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Headword: Metalanchanei
Adler number: mu,699
Translated headword: comes late and misses a share (?)
Vetting Status: high
Translation:
[Meaning he/she/it] went late[?], comes too late or fails to get a share.
Greek Original:
Metalanchanei: metêiei, aphusterei ê apotunchanei klêrou.
Notes:
The meanings for the headword and for its first gloss are not attested in Greek texts. Although the prefix meta- does rarely mean 'afterwards, too late' (LSJ s.v. meta/, G.VI and III, web address 1, at the end), it is not known in this sense with these two verbs; they are not, to our knowledge, synonyms of a)f-ustere/w (web address 2).
This error enters Platonic scholarship with Olympiodorus and is perpetuated in Timaeus' Platonic Lexicon (149) and in the lengthy note on the entry by K├╝hnken in his edition. It hinges on a misunderstanding of the ironic and witty exchange between Callicles and Socrates with which Plato opens his Gorgias (447A: web address 3). Socrates and Chaerephon have arrived late and missed a dialectic exchange. Callicles quips, "They say it is right, Socrates, to participate [the normal meaning of metalagxa/nein] this way in a war or a battle." Socrates catches the drift of the quip and replies, "Aha, the proverb! We have come after a feast and we are too late." The proverb, as reconstructed, must be to the effect, "Be late to a battle (i.e. when it is over) but early to a feast." Shakespeare appears to know the proverb at Henry IV; Part I 4.2, "Well,/ to the latter end of a fray and the beginning of a feast/ fits a dull fighter and a keen guest." The exchange between Pompey and Cicero in the Civil War is probably also based on the proverb. Pompey complains that the other has chosen a side late in the war; Cicero responds to Pompey's remark with the celebrated "I have not come late at all; for I see nothing ready here" (Fac. Dict. 19: Minime sero veni; nam nihil hic paratum video), perhaps a sly allusion to a proverb about those who prefer dinner to war.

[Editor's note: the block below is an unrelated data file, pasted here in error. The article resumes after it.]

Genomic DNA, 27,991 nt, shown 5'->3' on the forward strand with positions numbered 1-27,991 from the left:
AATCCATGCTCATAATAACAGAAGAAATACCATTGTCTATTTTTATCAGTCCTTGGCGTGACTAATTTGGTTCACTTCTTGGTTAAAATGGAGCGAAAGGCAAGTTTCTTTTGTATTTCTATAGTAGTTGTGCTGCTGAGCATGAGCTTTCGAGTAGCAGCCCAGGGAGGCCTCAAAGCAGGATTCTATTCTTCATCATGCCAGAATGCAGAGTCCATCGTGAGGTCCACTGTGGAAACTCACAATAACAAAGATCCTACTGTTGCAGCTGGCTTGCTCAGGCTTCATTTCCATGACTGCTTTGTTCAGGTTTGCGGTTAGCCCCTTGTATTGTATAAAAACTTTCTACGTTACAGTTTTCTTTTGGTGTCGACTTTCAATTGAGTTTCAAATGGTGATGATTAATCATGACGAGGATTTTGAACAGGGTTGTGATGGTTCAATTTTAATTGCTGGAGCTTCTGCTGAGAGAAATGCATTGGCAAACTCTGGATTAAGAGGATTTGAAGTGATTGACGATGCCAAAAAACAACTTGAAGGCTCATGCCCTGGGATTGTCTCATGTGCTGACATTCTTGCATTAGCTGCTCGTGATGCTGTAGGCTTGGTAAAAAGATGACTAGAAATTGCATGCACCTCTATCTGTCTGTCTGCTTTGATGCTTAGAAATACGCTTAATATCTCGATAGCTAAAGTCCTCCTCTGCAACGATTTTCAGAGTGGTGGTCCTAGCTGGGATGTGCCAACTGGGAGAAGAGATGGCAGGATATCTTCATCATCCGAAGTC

The ancient commentators merely misunderstand the ironic exchange when they take ou(/tw metalagxa/nein in Callicles' sentence to be a synonym of Socrates' a)fusterei= in his response. Olympiodorus in his Commentary ad loc. (1.2.5) misquotes Callicles' quip and puts u(sterh=sai in the place of metalagxa/nein. He explains that Callicles meant Socrates had arrived in a war and the company understood it was better for him to have arrived late. Socrates, in his view, then introduces a quite different proverb, to imply that dialectic is not a war but a feast and he should have arrived early. This is not implausible, but it runs afoul of the proper meaning of the headword, which appears the attested reading rather than that of Olympiodorus.
Hesychius mu1003 has the correct meaning of the headword, "to participate" (mete/xein). Photius mu317 Theodoridis gives alternative meanings for the present infinitive of the headword: "to participate or to arrive late or to miss out on a share". The Suda's meth/|ei, an implausible imperfect in an unknown sense of me/teimi ('I go after'), is probably a simple copying error for a form of mete/xein(cf. Anecdota graeca, ed. L. Bachmann 299.9) and should probably be emended (see mu 780 note).
See also mu 786.
Associated internet addresses:
Web address 1,
Web address 2,
Web address 3
Keywords: daily life; definition; dialects, grammar, and etymology; food; history; military affairs; philosophy; proverbs
Translated by: Robert Dyer on 5 June 2003@02:30:54.
Vetted by:
David Whitehead (added keyword; cosmetics) on 5 June 2003@03:21:28.
Robert Dyer (added x-ref to mu 780) on 17 June 2003@05:16:40.
David Whitehead (tweaking) on 17 May 2013@06:59:39.
Catharine Roth (coding) on 26 December 2014@00:49:18.
Catharine Roth (upgraded links) on 27 December 2014@19:07:09.

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